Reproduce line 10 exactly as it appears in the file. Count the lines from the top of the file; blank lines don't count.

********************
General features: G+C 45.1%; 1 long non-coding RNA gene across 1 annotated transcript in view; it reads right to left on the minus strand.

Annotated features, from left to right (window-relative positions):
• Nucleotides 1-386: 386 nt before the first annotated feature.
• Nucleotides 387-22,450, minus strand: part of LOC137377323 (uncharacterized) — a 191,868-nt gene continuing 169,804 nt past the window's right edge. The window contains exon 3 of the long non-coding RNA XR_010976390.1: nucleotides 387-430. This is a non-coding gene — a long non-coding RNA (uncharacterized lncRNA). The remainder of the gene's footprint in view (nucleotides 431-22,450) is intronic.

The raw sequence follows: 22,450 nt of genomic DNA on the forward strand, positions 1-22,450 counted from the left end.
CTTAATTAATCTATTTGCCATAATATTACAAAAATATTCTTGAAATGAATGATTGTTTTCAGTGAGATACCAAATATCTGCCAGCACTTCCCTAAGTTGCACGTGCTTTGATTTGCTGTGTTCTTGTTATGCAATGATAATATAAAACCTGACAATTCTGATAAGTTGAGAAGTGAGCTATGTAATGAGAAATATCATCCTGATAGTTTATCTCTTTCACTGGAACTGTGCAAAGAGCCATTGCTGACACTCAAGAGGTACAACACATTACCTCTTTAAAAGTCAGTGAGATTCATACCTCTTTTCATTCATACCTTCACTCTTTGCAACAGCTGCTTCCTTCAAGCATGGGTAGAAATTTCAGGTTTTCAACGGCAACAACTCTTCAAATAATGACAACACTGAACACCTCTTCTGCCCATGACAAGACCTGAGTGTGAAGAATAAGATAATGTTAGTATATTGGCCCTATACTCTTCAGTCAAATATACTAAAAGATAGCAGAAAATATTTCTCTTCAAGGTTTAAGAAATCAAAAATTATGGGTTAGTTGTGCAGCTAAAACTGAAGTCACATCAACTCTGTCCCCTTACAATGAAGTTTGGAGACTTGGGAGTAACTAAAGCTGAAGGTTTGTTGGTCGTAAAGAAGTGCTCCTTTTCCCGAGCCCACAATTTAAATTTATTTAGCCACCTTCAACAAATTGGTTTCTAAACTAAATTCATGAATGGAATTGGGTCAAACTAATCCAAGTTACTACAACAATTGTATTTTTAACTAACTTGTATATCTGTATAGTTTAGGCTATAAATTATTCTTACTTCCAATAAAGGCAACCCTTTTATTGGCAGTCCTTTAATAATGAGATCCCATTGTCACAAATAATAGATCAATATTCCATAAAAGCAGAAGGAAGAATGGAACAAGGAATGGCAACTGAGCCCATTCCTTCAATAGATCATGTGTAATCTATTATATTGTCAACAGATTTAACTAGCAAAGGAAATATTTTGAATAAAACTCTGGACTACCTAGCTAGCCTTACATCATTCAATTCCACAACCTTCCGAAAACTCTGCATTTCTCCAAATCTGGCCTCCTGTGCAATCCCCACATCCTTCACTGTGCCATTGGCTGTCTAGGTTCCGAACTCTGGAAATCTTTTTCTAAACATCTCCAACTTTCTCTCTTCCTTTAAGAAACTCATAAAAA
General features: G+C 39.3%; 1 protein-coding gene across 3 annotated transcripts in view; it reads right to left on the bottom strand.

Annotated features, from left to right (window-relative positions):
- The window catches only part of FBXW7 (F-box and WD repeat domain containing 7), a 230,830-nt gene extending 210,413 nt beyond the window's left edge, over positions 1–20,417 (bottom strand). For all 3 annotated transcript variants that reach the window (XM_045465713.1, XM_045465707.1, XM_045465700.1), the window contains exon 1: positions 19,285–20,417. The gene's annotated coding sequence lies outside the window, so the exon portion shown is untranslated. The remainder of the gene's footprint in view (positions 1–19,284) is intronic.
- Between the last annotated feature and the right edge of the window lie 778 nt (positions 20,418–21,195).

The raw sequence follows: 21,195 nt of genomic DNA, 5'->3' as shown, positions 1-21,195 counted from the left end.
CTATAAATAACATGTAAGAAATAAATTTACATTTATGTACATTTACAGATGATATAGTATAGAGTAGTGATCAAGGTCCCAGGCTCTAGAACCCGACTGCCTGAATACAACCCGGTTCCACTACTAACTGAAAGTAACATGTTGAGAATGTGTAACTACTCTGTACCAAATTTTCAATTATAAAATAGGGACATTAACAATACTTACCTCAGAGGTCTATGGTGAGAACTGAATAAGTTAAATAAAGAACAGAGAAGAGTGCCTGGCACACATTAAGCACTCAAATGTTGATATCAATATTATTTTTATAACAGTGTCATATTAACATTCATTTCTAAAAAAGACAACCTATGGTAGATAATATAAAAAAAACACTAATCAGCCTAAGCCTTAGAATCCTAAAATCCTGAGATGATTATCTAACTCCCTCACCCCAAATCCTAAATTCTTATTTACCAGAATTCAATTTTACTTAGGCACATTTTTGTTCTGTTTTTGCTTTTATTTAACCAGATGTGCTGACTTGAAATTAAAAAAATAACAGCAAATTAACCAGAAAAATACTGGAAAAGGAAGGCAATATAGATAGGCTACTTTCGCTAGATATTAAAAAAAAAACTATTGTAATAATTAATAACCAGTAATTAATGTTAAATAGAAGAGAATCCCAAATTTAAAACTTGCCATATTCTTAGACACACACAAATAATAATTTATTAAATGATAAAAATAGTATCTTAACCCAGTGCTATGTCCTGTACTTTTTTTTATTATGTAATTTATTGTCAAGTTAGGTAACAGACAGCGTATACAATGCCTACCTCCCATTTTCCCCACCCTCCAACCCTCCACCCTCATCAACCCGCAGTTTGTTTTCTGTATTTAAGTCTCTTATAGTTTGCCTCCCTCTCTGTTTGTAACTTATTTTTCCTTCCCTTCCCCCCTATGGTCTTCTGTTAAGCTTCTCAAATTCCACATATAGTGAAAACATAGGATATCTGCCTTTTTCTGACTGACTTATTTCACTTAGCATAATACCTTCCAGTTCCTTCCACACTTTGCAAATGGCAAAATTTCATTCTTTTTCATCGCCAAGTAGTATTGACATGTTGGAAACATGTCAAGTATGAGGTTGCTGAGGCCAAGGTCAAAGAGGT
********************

- Between the last annotated feature and the right edge of the window lie 778 nt (positions 20,418–21,195).